Organic Chemistry Intro

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Risk vs Hazard

Hazard - The hazard presented by a substance or an activity is its potential to do harm. The potential is absolute. 

Risk - the risk associated with a particular hazard is the chance that it will actually cause harm. 

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Reducing risk

Working on a smaller scale

E.g. less risk of inhaling fumes with smaller amounts of chemicals

Taking specific precautions or using alternative techniques depending on the properties of the hazardous substance you are using. 

E.g. Using the lowest possible concentrations. Chemicals are then irritants, not corrosive.

Careful use of safety measures.

E.g. fume cupboard 

Changing the conditions under which a reaction takes place

E.g. lowering temperature will slow the rate of the reaction down

Using alternative methods with less hazardous substances

E.g substituting chemicals for less hazarous ones.

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Carbon

Carbon forms 4 covalent bonds by sharing electrons with other atoms. 

The arrangement of these are tetrahdral.

Carbons have a unique ability to form a covalent bond with other carbon atoms as well as other non-metals at the same time. 

Carbon molecules always have at least one C-H bond. These bonds are very strong. 

Carbon forms chains as well as complex ring structures.

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Organic Families

Aliphatic - molecules containing straight- or branched- chain carbons

Alicyclic - molecules consisiting of closed rings of carbon atoms. Containing single or multiple C-C bonds. 

Arenes - All derived from the benzene ring.

Unsaturated is a C=C, double bond. Saturated is a C-C, single bond.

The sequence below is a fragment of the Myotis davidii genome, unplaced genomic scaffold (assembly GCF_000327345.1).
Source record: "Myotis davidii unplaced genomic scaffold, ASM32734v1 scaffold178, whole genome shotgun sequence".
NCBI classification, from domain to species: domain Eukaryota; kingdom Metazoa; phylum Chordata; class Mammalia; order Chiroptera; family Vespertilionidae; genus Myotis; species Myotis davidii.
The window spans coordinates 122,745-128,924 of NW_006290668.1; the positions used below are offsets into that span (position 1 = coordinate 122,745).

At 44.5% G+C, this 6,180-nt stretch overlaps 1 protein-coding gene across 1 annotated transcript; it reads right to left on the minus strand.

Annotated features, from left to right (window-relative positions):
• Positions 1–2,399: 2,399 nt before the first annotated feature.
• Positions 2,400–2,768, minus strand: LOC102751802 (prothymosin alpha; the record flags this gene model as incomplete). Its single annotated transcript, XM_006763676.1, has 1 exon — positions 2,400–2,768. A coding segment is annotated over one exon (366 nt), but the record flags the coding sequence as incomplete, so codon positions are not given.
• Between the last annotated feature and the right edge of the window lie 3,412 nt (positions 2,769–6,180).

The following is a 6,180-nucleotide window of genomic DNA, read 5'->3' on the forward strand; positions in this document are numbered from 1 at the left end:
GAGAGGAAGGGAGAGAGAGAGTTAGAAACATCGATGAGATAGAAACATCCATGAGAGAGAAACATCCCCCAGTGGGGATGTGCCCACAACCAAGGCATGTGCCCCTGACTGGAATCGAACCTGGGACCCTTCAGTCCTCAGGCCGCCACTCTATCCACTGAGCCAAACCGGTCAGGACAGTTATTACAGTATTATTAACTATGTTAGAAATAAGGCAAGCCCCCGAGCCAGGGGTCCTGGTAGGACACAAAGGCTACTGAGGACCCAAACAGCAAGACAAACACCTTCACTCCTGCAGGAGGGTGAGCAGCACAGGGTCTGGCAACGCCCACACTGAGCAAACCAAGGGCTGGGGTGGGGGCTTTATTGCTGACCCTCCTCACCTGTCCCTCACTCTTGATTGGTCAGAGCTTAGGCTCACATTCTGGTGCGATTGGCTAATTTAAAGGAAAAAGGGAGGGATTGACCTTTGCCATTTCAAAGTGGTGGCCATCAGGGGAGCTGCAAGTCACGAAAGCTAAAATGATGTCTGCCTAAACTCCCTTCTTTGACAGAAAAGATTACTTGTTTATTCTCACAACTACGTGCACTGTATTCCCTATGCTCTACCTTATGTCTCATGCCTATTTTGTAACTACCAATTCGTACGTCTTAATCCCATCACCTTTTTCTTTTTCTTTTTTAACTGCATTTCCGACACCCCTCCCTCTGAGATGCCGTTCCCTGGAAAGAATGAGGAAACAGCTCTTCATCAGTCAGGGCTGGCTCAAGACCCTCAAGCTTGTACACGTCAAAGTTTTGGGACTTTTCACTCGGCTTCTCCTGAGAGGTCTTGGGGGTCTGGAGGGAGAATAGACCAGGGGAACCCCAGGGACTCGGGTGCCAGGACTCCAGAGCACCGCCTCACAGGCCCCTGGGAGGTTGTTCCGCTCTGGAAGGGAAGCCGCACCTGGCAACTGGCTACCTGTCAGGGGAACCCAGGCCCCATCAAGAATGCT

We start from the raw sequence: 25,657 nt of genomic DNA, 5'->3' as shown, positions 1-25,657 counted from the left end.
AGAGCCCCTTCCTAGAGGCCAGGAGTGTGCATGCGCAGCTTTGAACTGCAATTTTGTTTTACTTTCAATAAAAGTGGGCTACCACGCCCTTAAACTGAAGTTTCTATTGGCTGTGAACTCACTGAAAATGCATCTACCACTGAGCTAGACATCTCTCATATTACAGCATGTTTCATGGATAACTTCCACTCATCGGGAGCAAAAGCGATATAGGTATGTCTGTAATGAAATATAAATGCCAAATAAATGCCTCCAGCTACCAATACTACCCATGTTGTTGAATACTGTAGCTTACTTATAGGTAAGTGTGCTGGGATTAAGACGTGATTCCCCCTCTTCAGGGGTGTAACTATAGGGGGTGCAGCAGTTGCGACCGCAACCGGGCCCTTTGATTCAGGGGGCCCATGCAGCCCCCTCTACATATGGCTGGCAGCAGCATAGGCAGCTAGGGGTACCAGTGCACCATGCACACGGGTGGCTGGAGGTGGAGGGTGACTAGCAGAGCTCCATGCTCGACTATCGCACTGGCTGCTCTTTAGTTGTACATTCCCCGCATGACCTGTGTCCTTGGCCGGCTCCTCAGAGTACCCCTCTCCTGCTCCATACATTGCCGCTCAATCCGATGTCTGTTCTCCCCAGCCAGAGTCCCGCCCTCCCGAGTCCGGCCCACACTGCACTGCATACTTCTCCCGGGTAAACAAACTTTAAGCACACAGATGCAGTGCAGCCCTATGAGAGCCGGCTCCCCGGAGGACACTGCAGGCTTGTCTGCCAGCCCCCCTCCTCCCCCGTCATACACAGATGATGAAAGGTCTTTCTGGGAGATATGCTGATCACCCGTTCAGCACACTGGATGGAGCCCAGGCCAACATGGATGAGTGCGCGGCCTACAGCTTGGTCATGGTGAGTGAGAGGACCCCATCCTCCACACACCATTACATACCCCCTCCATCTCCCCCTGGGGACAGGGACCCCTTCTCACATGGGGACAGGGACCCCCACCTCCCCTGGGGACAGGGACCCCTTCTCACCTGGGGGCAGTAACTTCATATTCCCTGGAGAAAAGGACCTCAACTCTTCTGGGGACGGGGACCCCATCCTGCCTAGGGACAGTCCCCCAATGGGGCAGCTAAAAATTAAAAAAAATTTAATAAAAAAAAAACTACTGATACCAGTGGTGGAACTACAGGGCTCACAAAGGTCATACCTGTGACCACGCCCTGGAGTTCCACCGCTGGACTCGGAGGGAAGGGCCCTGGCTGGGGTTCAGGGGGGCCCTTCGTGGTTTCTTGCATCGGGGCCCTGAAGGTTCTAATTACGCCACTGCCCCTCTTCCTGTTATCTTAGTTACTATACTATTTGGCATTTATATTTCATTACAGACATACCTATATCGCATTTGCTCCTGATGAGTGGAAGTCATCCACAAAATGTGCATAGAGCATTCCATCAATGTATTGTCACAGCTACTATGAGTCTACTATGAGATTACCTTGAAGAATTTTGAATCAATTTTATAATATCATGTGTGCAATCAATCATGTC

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Functional Groups

Alkanes - A chain of carbon atoms joined by a sngle bond, with hydrogen being the only other atom bonded.  CnH2n+2

Alkenes - A chain of carbon atoms with a double bond. CnH2n

Alcohols - A chain of carbons containing an -OH functional group. CnH2n+1OH

Halogenoalkanes -  CnH2n+1X

Aldehydes - RCHO

Ketones - RCOR

Carboxylic Acids - A chain of carbons containing an -COOH functional group. CnH2n+1COOH

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Functional Groups

(http://scienceaid.co.uk/chemistry/organic/images/nomenclature.jpg)

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Shapes of Molecules

Isomers occur when two or more compounds have the same molecular formula but the atoms are all connected differently.

Vast majority of compounds have two or more isomers. 

Structural Isomerism - Remain part of the same homologous series, however their boiling temeratures differ onsiderably. 

Sterioisomerism - Three dimesional bonds in a molecule allow different possible orientations in space. 

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Shapes of Molecules

Isomers occur when two or more compounds have the same molecular formula but the atoms are all connected differently.

Vast majority of compounds have two or more isomers. 

Structural Isomerism - Remain part of the same homologous series, however their boiling temeratures differ onsiderably. 

Sterioisomerism - Three dimesional bonds in a molecule allow different possible orientations in space. 

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IUPAC System

(http://images.tutorvista.com/content/organic-chemistry/alkanes-nomenclature.gif)

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